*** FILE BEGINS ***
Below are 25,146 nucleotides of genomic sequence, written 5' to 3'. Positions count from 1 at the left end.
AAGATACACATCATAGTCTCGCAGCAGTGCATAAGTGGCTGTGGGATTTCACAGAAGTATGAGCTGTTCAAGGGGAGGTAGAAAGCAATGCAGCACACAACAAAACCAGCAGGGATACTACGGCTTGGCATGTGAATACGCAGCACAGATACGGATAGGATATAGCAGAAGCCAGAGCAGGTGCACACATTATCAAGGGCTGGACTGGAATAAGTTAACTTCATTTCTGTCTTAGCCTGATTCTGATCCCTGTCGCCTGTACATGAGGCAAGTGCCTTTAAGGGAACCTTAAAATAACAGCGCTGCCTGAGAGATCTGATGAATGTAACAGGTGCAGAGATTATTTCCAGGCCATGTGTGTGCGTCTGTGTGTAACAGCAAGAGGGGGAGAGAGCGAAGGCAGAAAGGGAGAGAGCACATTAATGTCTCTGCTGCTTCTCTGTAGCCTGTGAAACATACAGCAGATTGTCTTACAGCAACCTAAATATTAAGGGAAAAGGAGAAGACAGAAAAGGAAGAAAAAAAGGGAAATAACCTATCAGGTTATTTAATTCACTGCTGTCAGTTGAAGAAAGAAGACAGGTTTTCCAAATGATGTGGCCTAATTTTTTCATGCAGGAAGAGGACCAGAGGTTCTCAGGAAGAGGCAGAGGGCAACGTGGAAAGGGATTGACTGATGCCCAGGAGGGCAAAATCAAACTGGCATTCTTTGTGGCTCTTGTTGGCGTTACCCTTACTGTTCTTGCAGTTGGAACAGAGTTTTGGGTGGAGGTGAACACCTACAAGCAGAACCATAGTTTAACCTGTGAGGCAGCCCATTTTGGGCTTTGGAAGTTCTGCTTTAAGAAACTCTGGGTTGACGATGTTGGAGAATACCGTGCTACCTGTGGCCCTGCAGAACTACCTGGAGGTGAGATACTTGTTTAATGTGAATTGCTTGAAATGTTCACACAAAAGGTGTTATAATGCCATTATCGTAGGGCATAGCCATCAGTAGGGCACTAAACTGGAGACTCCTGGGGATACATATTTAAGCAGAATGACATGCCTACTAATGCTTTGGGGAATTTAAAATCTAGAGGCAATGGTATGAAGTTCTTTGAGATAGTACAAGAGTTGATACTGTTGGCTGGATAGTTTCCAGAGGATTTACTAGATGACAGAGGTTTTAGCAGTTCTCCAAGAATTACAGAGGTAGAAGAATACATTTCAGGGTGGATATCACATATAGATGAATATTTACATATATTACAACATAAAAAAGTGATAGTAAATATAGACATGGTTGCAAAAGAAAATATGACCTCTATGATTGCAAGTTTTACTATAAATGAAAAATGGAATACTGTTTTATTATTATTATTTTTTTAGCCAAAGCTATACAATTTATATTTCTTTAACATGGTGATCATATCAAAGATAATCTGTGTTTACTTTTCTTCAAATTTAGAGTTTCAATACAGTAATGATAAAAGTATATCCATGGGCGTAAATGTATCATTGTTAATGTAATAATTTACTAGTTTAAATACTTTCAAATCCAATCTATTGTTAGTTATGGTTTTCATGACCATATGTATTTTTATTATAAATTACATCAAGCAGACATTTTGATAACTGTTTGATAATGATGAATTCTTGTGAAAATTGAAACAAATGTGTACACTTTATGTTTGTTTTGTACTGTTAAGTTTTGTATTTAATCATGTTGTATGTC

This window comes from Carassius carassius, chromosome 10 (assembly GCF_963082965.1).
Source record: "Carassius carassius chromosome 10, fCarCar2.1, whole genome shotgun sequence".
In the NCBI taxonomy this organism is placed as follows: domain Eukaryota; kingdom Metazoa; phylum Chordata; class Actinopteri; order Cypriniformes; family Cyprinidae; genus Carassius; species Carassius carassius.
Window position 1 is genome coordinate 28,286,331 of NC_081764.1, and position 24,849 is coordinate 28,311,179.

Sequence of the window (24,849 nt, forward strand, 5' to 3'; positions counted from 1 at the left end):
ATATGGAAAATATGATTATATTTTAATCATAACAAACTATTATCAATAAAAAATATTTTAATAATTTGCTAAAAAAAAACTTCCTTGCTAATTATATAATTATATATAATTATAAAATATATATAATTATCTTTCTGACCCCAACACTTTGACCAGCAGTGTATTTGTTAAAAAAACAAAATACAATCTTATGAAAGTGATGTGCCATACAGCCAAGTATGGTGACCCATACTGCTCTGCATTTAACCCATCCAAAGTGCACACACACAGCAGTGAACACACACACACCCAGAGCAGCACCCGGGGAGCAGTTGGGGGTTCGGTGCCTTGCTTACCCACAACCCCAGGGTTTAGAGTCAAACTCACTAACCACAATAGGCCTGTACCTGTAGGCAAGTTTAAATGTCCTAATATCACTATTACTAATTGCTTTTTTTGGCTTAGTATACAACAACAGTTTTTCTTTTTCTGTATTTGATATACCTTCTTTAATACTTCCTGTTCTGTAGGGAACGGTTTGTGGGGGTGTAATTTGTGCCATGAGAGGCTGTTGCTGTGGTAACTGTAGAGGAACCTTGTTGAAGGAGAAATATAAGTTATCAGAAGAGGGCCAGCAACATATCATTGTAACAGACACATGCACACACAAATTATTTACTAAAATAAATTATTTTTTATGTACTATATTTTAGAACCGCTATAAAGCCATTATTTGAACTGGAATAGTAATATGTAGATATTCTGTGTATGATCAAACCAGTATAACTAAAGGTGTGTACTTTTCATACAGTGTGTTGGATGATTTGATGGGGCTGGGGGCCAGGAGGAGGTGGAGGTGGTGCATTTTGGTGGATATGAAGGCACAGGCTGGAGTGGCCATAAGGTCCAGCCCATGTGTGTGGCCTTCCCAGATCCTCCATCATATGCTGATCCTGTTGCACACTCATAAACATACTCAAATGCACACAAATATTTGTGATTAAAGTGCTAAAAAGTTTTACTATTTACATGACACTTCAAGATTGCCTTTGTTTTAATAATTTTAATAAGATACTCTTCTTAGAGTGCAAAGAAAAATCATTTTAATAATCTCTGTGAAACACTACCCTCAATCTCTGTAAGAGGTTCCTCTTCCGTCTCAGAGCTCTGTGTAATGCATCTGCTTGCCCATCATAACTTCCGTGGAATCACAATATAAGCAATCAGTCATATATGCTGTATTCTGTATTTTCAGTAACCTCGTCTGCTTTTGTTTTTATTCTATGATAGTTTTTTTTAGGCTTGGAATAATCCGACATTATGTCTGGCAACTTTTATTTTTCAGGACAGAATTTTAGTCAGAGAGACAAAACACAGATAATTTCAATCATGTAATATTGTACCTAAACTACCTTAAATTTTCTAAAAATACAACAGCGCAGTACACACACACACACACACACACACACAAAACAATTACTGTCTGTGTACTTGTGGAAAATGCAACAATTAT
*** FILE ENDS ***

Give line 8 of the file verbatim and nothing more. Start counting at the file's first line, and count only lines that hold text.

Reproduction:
ATATGGAAAATATGATTATATTTTAATCATAACAAACTATTATCAATAAAAAATATTTTAATAATTTGCTAAAAAAAAACTTCCTTGCTAATTATATAATTATATATAATTATAAAATATATATAATTATCTTTCTGACCCCAACACTTTGACCAGCAGTGTATTTGTTAAAAAAACAAAATACAATCTTATGAAAGTGATGTGCCATACAGCCAAGTATGGTGACCCATACTGCTCTGCATTTAACCCATCCAAAGTGCACACACACAGCAGTGAACACACACACACCCAGAGCAGCACCCGGGGAGCAGTTGGGGGTTCGGTGCCTTGCTTACCCACAACCCCAGGGTTTAGAGTCAAACTCACTAACCACAATAGGCCTGTACCTGTAGGCAAGTTTAAATGTCCTAATATCACTATTACTAATTGCTTTTTTTGGCTTAGTATACAACAACAGTTTTTCTTTTTCTGTATTTGATATACCTTCTTTAATACTTCCTGTTCTGTAGGGAACGGTTTGTGGGGGTGTAATTTGTGCCATGAGAGGCTGTTGCTGTGGTAACTGTAGAGGAACCTTGTTGAAGGAGAAATATAAGTTATCAGAAGAGGGCCAGCAACATATCATTGTAACAGACACATGCACACACAAATTATTTACTAAAATAAATTATTTTTTATGTACTATATTTTAGAACCGCTATAAAGCCATTATTTGAACTGGAATAGTAATATGTAGATATTCTGTGTATGATCAAACCAGTATAACTAAAGGTGTGTACTTTTCATACAGTGTGTTGGATGATTTGATGGGGCTGGGGGCCAGGAGGAGGTGGAGGTGGTGCATTTTGGTGGATATGAAGGCACAGGCTGGAGTGGCCATAAGGTCCAGCCCATGTGTGTGGCCTTCCCAGATCCTCCATCATATGCTGATCCTGTTGCACACTCATAAACATACTCAAATGCACACAAATATTTGTGATTAAAGTGCTAAAAAGTTTTACTATTTACATGACACTTCAAGATTGCCTTTGTTTTAATAATTTTAATAAGATACTCTTCTTAGAGTGCAAAGAAAAATCATTTTAATAATCTCTGTGAAACACTACCCTCAATCTCTGTAAGAGGTTCCTCTTCCGTCTCAGAGCTCTGTGTAATGCATCTGCTTGCCCATCATAACTTCCGTGGAATCACAATATAAGCAATCAGTCATATATGCTGTATTCTGTATTTTCAGTAACCTCGTCTGCTTTTGTTTTTATTCTATGATAGTTTTTTTTAGGCTTGGAATAATCCGACATTATGTCTGGCAACTTTTATTTTTCAGGACAGAATTTTAGTCAGAGAGACAAAACACAGATAATTTCAATCATGTAATATTGTACCTAAACTACCTTAAATTTTCTAAAAATACAACAGCGCAGTACACACACACACACACACACACACACAAAACAATTACTGTCTGTGTACTTGTGGAAAATGCAACAATTAT